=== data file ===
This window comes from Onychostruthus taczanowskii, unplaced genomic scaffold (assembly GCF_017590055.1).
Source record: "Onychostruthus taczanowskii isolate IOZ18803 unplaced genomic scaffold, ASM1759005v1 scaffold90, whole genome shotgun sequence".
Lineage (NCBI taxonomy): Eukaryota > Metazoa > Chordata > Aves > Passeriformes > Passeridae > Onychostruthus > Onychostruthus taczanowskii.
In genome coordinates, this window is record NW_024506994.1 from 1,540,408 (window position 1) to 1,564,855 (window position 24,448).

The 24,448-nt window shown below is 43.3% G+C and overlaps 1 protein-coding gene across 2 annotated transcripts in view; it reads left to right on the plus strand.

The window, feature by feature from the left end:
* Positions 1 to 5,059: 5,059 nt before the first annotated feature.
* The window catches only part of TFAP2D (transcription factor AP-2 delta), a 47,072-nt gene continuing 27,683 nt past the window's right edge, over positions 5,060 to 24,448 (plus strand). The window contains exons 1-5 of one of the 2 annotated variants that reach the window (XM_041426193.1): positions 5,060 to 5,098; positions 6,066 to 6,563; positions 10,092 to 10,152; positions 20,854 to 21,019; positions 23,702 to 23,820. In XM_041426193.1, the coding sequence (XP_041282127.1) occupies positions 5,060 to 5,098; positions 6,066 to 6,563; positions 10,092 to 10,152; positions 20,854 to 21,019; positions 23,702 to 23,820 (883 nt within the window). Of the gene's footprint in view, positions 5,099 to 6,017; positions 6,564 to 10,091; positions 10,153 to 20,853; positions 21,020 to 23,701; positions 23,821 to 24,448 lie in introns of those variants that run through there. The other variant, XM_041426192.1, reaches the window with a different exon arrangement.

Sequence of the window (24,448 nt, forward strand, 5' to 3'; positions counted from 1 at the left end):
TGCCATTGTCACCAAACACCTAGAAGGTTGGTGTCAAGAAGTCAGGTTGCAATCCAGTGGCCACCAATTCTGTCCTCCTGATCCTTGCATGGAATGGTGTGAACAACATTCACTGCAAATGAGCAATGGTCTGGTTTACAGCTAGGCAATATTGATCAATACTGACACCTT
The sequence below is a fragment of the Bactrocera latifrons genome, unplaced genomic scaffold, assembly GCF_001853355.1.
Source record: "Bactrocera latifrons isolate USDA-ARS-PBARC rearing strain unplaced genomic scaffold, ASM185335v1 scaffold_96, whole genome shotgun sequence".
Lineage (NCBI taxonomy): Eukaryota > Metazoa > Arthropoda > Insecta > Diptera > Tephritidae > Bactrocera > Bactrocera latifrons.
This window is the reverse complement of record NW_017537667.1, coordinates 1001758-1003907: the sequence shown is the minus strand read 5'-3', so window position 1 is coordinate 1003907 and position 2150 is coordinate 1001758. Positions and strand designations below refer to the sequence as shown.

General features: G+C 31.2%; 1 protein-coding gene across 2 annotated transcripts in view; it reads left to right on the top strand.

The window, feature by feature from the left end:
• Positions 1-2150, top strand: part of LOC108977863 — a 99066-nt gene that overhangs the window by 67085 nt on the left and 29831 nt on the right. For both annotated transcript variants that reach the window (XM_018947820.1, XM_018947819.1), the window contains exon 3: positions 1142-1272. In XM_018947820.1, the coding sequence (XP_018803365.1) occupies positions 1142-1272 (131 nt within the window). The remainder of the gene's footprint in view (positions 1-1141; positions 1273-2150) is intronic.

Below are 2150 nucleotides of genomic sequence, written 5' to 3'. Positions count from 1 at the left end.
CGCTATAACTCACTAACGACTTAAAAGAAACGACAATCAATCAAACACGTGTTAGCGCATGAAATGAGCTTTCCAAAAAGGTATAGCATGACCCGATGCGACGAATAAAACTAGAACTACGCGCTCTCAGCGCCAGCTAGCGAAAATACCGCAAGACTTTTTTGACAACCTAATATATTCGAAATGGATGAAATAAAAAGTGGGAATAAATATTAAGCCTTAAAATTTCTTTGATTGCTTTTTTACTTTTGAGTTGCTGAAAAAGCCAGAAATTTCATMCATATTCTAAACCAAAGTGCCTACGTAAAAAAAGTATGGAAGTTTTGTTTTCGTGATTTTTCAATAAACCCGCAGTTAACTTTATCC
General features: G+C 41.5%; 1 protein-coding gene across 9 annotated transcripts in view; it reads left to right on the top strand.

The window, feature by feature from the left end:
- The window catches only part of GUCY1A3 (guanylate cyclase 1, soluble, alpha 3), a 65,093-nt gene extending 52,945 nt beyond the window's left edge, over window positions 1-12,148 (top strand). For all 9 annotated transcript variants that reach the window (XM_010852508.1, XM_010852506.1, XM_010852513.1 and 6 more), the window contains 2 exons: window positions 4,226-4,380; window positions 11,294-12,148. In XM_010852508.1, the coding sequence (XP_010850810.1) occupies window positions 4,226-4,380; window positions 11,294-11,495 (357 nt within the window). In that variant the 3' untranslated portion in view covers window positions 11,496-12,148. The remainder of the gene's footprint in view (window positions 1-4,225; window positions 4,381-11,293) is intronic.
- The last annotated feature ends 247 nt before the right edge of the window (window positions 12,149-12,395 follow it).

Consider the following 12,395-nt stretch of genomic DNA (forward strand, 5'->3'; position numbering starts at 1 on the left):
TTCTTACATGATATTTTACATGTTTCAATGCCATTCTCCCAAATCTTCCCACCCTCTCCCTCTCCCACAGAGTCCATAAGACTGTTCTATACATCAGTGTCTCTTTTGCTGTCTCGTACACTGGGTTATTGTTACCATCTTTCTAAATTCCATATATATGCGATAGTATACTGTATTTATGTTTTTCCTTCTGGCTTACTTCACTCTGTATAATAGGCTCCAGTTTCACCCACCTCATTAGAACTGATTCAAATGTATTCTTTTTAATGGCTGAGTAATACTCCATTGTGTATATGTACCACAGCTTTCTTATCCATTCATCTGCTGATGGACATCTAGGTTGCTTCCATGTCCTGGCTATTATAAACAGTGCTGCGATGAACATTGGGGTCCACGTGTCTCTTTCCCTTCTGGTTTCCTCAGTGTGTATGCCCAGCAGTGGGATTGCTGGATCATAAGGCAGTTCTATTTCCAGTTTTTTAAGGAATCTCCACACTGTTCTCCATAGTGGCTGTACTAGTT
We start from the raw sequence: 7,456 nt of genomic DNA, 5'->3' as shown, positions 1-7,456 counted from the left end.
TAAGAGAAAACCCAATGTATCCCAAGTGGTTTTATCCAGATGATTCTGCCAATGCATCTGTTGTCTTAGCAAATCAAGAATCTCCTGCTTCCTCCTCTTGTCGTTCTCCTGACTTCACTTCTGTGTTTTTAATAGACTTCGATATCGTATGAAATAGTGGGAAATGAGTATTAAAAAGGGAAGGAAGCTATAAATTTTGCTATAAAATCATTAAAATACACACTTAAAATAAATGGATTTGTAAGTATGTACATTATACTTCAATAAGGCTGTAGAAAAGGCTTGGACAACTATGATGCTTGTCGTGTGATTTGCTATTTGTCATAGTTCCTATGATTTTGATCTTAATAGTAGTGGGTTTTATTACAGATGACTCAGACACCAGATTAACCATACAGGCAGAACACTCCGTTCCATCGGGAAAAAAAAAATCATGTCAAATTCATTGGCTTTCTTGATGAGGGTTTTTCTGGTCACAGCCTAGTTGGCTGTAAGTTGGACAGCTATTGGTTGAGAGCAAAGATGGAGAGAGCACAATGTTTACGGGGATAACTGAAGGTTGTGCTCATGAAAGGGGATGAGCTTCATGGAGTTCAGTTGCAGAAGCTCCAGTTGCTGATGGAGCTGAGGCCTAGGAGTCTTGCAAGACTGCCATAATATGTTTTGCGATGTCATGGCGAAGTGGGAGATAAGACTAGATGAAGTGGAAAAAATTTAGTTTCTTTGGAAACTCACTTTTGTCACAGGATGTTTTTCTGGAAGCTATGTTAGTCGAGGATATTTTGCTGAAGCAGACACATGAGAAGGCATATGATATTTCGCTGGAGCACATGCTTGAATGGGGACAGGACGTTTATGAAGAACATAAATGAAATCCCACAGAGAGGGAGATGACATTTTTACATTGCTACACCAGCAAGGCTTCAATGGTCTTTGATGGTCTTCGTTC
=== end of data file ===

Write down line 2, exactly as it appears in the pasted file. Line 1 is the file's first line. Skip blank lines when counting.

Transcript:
Source record: "Onychostruthus taczanowskii isolate IOZ18803 unplaced genomic scaffold, ASM1759005v1 scaffold90, whole genome shotgun sequence".